First Year Healthy by Michael DeForge, Drawn & Quarterly: A Deforge comic so early in the year is a good thing, and First Year Healthy sounds as interesting and offbeat as we've come to expect from the cartoonist. It chronicles the burgeoning relationship between a young woman, recently released from the hospital after an outburst, and an odd, perhaps criminal Turkish immigrant. I'm going to refer you to the D&Q copy blurb at this point because someone did a great job writing it up: 'In a scant thirty-two pages, working with a vibrant, otherworldly palette of magentas, yellows, and greys, Michael DeForge brings to life a world whose shifting realities are as treacherous as the thin ice its narrator walks on. First Year Healthy is all it appears to be and more: a parable about mental illness, a folk tale about magical cats, and a bizarre, compelling story about relationships.'
Secret by Yoshiki Tonogai, Yen Press: I'm trying to further familiarise myself with Japanese comics this year (again), and am operating with the same caveat that I use on comics in general: if it looks and sounds interesting, it could be worth a gander. Yen Press are publishing the first book in Yoshiki Tonogai's 3-volume Secret story, which reads as promisingly creepy: "There are three murderers hiding in your midst." These are the ominous words given to the six survivors of a tragic bus accident, followed by an ultimatum: Within one week, the murderers must anguish over their crimes and find some way to answer for them, or the evidence of their sins will be given to the police. But when every person has a secret, who can you trust...'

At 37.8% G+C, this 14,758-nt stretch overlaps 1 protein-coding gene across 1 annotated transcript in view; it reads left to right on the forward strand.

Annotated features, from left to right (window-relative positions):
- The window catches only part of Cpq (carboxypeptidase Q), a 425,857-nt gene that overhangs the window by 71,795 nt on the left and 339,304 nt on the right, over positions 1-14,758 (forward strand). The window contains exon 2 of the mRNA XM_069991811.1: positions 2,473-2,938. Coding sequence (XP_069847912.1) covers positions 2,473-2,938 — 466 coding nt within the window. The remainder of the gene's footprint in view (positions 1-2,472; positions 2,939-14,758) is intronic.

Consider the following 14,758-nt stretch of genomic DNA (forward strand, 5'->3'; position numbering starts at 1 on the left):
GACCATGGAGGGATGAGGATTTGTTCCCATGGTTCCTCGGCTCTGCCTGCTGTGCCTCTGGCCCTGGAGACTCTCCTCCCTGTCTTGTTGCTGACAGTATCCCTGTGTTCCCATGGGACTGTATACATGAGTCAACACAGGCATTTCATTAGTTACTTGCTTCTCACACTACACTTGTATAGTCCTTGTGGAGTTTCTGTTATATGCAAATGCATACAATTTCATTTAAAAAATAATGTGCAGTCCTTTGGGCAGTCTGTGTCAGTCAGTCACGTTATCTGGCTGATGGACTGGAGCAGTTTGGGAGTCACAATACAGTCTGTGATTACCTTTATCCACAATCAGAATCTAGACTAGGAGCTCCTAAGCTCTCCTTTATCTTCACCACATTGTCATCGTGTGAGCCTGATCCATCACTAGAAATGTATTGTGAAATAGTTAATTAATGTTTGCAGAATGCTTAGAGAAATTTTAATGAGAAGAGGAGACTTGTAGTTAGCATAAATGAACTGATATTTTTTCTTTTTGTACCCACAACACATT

Soppy by Philippa Rice, Square Peg: I know this is a book a lot of people have been looking forward to; it released in the US in late December, and will be published in the UK this month. Philippa Rice's black, white and red Soppy comics, based on her real-life interactions with her boyfriend, were hugely popular both online and when she published mini-comic versions. The lovely illustrations and the striking colour palette contribute to the charm of the moments Rice captures between two people who love each other and live together: watching TV and sharing a quilt, little jokes and conversations, going shopping for groceries, allowing your partner to order take-away pizza again, silly arguments. Personal, but widely relateable. It's a nice little pocket-sized hardback too, great for portability and a really nice gift option with Valentines ahead.
Kenya volume 2: Encounters by Leo and Rodolphe, Cinebook: I'm curious to see where this series goes; I bought the first book on Oliver's recommendation (Leo always draws well) and it was sufficiently intriguing: a safari expedition team vanish whilst on the search for mysterious creatures in the desert, so the British send in a spy to investigate what exactly is going on. This volume looks as if it's going to get even weirder, as Kathy heads off to explore the savannah looking for the Remington expedition, accompanied by Tom, the young native guide - and sole apparent survivor - of the initial party, who recounts the terrifying events that led him to run away. 'When Kathy and her companions finally discover Remington's base camp, though, they find no trace of unusual animals - or bodies. But they're quickly confronted to a series of increasingly weird events.'